17. Spalling of concrete subjected to blast loading

    Directory of Open Access Journals (Sweden)

    Foglar M.

    2013-09-01

    Full Text Available This paper presents outcomes of the blast field tests of FRC and reinforced concrete specimens, which were performed in cooperation with the Czech Army corps and Police of the Czech Republic in the military training area Boletice. The numerical evaluation of the experiments focused on the spalling of concrete subjected to blast loading started after the first set of the tests, took almost 3 years and required further small-scale experiments performed in the labs of the Czech Technical University.

  18. Probabilistic Analysis of Structural Member from Recycled Aggregate Concrete

    Science.gov (United States)

    Broukalová, I.; Šeps, K.

    2017-09-01

    The paper aims at the topic of sustainable building concerning recycling of waste rubble concrete from demolition. Considering demands of maximising recycled aggregate use and minimising of cement consumption, composite from recycled concrete aggregate was proposed. The objective of the presented investigations was to verify feasibility of the recycled aggregate cement based fibre reinforced composite in a structural member. Reliability of wall from recycled aggregate fibre reinforced composite was assessed in a probabilistic analysis of a load-bearing capacity of the wall. The applicability of recycled aggregate fibre reinforced concrete in structural applications was demonstrated. The outcomes refer to issue of high scatter of material parameters of recycled aggregate concretes.

  19. Normal Strength Steel Fiber Reinforced Concrete Subjected to Explosive Loading

    OpenAIRE

    Mohammed Alias Yusof; Norazman Norazman; Ariffin Ariffin; Fauzi Mohd Zain; Risby Risby; CP Ng

    2011-01-01

    This paper presents the results of an experimental investigation on the behavior of plain reinforced concrete and Normal strength steel fiber reinforced concrete panels (SFRC) subjected to explosive loading. The experiment were performed by the Blast Research Unit Faculty of Engineering, University Pertahanan Nasional Malaysia A total of 8 reinforced concrete panels of 600mm x 600mm x 100mm were tested. The steel fiber reinforced concrete panels incorporated three different volume fraction, 0...

  20. Frost damage of concrete subject to confinement

    DEFF Research Database (Denmark)

    Hasholt, Marianne Tange

    2016-01-01

    When internal frost damage is observed in real concrete structures, the usual pattern is cracks with a preferred orientation parallel to the exposed surface. When exposing concrete with poor frost resistance to a standardised freeze/thaw test in the laboratory, the orientations of the resulting...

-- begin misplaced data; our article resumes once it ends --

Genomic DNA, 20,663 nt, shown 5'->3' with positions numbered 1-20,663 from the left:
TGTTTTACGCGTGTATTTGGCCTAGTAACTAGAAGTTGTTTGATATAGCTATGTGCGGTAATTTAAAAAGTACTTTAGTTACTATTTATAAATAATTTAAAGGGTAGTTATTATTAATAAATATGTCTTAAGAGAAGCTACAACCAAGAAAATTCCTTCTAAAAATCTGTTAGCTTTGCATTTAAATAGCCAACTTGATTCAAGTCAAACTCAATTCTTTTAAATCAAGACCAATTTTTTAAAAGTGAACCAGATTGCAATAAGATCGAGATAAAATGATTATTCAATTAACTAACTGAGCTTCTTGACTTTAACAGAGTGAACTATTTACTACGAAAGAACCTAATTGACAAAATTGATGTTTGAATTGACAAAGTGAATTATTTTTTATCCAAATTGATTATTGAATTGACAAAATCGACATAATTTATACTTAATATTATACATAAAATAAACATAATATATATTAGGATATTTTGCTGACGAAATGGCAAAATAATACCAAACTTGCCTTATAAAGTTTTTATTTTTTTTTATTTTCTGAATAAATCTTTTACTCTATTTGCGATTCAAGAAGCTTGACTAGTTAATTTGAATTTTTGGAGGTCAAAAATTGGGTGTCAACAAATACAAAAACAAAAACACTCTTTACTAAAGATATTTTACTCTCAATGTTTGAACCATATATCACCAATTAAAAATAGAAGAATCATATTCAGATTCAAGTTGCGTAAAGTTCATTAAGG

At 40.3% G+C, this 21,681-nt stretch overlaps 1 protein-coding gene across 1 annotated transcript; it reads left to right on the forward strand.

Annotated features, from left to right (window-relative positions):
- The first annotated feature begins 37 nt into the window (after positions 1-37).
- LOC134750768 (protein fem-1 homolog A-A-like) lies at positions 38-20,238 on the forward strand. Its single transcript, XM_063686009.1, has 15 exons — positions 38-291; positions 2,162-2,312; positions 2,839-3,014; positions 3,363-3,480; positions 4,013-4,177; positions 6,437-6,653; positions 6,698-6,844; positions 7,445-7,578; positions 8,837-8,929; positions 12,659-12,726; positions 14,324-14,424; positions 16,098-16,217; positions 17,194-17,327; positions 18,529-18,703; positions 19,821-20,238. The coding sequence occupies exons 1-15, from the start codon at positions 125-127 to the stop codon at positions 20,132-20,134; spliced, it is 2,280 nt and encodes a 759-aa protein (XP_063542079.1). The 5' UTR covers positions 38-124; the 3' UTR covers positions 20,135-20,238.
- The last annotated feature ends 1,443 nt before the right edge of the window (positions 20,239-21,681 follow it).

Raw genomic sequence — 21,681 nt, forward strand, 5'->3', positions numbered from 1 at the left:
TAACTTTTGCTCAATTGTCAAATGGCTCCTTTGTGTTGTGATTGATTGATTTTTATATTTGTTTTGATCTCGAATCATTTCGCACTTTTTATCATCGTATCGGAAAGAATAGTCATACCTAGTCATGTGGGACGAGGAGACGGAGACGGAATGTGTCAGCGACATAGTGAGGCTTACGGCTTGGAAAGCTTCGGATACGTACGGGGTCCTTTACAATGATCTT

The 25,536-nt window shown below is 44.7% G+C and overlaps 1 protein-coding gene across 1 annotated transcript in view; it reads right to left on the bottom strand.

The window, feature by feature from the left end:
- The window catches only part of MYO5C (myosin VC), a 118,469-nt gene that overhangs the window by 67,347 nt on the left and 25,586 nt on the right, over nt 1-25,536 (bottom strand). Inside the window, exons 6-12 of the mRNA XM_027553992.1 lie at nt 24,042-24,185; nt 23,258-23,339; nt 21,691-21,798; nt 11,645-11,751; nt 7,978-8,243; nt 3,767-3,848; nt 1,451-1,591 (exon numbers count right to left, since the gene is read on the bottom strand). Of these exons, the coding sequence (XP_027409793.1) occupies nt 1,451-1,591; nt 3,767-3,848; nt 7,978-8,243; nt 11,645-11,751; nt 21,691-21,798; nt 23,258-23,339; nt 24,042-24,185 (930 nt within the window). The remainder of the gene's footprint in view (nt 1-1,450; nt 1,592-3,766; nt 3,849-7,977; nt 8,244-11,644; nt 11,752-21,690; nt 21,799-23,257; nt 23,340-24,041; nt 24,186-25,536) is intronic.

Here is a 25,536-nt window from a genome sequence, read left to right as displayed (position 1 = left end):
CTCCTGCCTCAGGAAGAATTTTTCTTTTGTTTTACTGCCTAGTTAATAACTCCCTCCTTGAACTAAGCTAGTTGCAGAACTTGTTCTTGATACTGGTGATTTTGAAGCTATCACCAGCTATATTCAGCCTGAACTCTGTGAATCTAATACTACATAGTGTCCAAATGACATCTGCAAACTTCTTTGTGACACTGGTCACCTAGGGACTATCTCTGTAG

1. Thermomechanical responses of concrete members strengthened with cfrp sheets

    Science.gov (United States)

    Alqurashi, Abdulaziz

    Strengthening structural members means to be able to carry additional loads. Since, 1990s, a lot of materials and techniques have been established to not only increasing the capacity of member but also facing deterioration. Deterioration has become one of the worst highly maintenance cost. According to The ASCE, 27.1% of all bridges in the United States are not effectual. This is because the high traffic reflects negatively to structural members and cause deterioration of these members. This problem has been cost a lot of money. In addition, FRP has approved that it can increase the capacity of member and overcome some disadvantages such as deterioration. Therefore, CFRP sheet has become widely used. However, high temperatures affect the performance of externally bonded CFRP sheet negatively. Investigation should be carried out on relaxation and flexural performance of members under different temperatures. Therefore, this thesis focus on analyzing and investigating the performance of strengthened members exposed to elevated temperatures (25 to 175 °C). The experimental program was divided to two main parts. First, 144 strengthen concrete blocks 100mm X 150mm X 75mm has been exposed to elevated temperatures. These blocks have two main categories, which are different CFRP sheet width, and different CFRP sheet length. Different CFRP width has three types, which are type 0.25B (25mm x 100mm), type 0.5B (50mm x 100mm) and type 0.75B (75mm x 100mm). Also, Different CFRP length has three types, which are type L e (bonded area of 50 mm by 90mm), 1.25 Le (area of 50mm by 125mm) and type 1.5Le (50mm by 137 mm). Second, studying the performance of RC beams exposed to elevated temperatures.